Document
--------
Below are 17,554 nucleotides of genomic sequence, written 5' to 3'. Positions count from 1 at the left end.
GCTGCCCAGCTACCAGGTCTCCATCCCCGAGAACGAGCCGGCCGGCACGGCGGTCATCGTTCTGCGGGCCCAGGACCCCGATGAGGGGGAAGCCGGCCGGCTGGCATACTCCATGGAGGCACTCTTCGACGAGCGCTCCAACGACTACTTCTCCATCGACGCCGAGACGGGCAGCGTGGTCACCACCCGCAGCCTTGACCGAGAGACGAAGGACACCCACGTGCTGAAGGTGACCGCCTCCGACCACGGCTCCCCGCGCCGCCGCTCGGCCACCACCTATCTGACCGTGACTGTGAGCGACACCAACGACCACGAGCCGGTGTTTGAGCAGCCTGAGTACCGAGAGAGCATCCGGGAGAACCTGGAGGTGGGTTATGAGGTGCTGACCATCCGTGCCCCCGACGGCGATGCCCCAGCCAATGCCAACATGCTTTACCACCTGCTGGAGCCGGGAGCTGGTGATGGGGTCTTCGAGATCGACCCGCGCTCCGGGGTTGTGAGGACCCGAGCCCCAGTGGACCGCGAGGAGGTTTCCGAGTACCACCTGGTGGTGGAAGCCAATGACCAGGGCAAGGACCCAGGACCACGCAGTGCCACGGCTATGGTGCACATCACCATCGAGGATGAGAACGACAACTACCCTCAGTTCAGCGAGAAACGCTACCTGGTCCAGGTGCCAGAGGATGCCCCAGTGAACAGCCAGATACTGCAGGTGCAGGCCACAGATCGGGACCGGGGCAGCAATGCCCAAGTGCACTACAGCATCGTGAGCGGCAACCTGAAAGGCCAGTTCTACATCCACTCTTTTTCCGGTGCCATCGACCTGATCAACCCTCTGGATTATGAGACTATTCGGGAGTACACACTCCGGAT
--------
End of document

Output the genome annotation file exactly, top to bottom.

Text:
Below are 17,554 nucleotides of genomic sequence, written 5' to 3'. Positions count from 1 at the left end.
GCTGCCCAGCTACCAGGTCTCCATCCCCGAGAACGAGCCGGCCGGCACGGCGGTCATCGTTCTGCGGGCCCAGGACCCCGATGAGGGGGAAGCCGGCCGGCTGGCATACTCCATGGAGGCACTCTTCGACGAGCGCTCCAACGACTACTTCTCCATCGACGCCGAGACGGGCAGCGTGGTCACCACCCGCAGCCTTGACCGAGAGACGAAGGACACCCACGTGCTGAAGGTGACCGCCTCCGACCACGGCTCCCCGCGCCGCCGCTCGGCCACCACCTATCTGACCGTGACTGTGAGCGACACCAACGACCACGAGCCGGTGTTTGAGCAGCCTGAGTACCGAGAGAGCATCCGGGAGAACCTGGAGGTGGGTTATGAGGTGCTGACCATCCGTGCCCCCGACGGCGATGCCCCAGCCAATGCCAACATGCTTTACCACCTGCTGGAGCCGGGAGCTGGTGATGGGGTCTTCGAGATCGACCCGCGCTCCGGGGTTGTGAGGACCCGAGCCCCAGTGGACCGCGAGGAGGTTTCCGAGTACCACCTGGTGGTGGAAGCCAATGACCAGGGCAAGGACCCAGGACCACGCAGTGCCACGGCTATGGTGCACATCACCATCGAGGATGAGAACGACAACTACCCTCAGTTCAGCGAGAAACGCTACCTGGTCCAGGTGCCAGAGGATGCCCCAGTGAACAGCCAGATACTGCAGGTGCAGGCCACAGATCGGGACCGGGGCAGCAATGCCCAAGTGCACTACAGCATCGTGAGCGGCAACCTGAAAGGCCAGTTCTACATCCACTCTTTTTCCGGTGCCATCGACCTGATCAACCCTCTGGATTATGAGACTATTCGGGAGTACACACTCCGGAT